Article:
Anorexia nervosa (AN) is one type of eating issue that can lead to extreme low body weight, low body mass index (BMI), and drastic dieting measures. People with AN often perceive their body size as larger than it is and consider themselves “fat” even when they are very thin. This perception seems to persist even after individuals have undergone treatment for AN, and despite the fact that they may have not gained any weight.
Although there is a large body of research on risk factors for AN, such as perfectionism, control, and internalizing problems, there is less research devoted to the body-image-related behavior of people with AN. Anouk Keizer of the Experimental Psychology/Helmholtz Institute at Utrecht University in the Netherlands recently led a study designed to see if body behavior was affected by body image perception in people with AN.
For the study, Keizer enlisted 19 participants with AN and 20 without (HC) and had them walk through openings designed to mimic doorways. The openings were referred to as panels, so as to minimize the impact of preconceived size to the participants. The openings were of different widths and Keizer evaluated whether the participants walked through the openings straight or whether they turned their bodies as they passed through.
The results revealed that even though the AN participants were mostly thinner than the HC participants, they turned their bodies to fit through the openings as if their bodies took up more space than they actually did. In fact, Keizer found that the HC participants rotated their bodies when the openings were 25% wider than their shoulder width, but the AN participants began rotating and adjusting their body positions when the openings were 40% wider than the width of their shoulder span.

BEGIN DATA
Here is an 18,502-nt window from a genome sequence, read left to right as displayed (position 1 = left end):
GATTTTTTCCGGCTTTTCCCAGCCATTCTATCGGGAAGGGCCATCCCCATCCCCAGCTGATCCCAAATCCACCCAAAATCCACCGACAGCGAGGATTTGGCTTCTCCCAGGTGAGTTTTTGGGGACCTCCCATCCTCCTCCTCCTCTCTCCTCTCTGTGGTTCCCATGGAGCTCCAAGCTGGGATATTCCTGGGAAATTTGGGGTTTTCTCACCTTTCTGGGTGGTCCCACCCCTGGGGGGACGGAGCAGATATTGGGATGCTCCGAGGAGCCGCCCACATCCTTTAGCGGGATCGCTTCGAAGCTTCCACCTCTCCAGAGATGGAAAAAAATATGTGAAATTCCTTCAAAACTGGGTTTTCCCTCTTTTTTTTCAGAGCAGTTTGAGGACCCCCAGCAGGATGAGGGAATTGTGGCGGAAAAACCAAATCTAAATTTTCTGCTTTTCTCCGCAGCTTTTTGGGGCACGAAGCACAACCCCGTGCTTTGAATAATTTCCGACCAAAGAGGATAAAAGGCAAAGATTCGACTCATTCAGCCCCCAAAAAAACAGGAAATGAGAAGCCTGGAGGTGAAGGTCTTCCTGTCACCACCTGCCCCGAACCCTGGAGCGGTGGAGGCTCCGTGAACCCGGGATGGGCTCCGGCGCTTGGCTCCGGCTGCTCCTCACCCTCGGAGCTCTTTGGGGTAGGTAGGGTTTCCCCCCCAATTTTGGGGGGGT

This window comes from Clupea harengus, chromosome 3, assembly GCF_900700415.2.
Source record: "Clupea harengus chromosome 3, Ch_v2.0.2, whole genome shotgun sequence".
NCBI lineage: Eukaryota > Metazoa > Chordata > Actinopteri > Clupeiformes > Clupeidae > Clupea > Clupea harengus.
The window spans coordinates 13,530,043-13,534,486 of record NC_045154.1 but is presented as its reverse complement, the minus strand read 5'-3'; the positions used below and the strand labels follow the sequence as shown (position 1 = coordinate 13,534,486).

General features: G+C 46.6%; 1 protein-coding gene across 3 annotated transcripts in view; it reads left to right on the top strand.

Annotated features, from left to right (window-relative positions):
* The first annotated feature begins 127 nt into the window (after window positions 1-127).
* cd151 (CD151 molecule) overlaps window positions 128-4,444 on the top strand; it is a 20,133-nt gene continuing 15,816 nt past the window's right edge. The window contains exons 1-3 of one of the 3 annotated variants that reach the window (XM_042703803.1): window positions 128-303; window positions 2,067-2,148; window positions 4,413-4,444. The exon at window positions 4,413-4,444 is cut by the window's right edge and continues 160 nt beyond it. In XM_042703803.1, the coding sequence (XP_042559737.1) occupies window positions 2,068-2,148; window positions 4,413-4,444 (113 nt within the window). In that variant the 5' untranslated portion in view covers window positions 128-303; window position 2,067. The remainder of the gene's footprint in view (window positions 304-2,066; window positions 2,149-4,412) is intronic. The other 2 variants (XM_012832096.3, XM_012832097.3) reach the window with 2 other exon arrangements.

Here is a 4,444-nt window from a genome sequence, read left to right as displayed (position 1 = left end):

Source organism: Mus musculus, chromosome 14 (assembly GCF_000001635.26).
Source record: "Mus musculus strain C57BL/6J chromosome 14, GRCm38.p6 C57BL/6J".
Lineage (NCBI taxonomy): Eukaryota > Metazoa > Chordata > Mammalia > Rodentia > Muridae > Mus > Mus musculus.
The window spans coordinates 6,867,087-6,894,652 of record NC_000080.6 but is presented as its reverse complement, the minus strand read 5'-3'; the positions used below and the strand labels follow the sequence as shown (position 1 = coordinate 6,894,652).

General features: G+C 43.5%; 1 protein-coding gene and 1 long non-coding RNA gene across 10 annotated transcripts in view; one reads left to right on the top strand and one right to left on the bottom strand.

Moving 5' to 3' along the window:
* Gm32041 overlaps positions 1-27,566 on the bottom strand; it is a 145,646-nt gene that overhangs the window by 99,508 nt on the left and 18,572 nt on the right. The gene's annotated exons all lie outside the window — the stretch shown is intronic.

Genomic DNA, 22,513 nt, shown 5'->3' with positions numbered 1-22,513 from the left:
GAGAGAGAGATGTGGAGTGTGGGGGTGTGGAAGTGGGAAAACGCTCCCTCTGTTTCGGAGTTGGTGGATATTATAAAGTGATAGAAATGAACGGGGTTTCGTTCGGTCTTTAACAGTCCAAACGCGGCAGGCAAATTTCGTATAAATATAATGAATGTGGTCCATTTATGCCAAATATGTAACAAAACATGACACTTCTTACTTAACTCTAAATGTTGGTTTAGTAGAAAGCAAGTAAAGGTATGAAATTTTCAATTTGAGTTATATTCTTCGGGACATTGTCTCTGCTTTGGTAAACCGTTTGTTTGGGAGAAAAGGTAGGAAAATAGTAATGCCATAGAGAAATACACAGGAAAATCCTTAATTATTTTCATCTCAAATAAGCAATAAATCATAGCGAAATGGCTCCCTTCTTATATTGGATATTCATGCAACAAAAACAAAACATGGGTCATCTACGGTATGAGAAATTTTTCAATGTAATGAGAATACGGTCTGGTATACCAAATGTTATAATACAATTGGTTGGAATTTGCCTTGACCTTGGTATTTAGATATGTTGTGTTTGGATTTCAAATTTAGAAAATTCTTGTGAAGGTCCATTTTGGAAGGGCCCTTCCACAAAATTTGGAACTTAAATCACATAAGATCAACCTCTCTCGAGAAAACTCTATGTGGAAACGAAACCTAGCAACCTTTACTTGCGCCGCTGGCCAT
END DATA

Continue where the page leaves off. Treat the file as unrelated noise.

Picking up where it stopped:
This suggests that there is a significant body schema distortion present in AN that causes unconscious behaviors related to body image distortion. Interestingly, even the participants who had gained some weight, and no longer met the criteria for AN based on BMI and body weight, rotated their bodies to fit through the openings in the same way that the participants with clinical AN did. Keizer added, “It thus appears that for AN patients experiencing their body as fat goes beyond thinking and perceiving themselves in such a way, it is even reflected in how they move around in the world.”
Keizer, A., Smeets, M.A.M., Dijkerman, H.C., Uzunbajakau, S.A., van Elburg, A., et al. (2013). Too fat to fit through the door: First evidence for disturbed body-scaled action in anorexia nervosa during locomotion. PLoS ONE 8(5): e64602. doi:10.1371/journal.pone.0064602
© Copyright 2013 GoodTherapy.org. All rights reserved.
The preceding article was solely written by the author named above. Any views and opinions expressed are not necessarily shared by GoodTherapy.org. Questions or concerns about the preceding article can be directed to the author or posted as a comment below.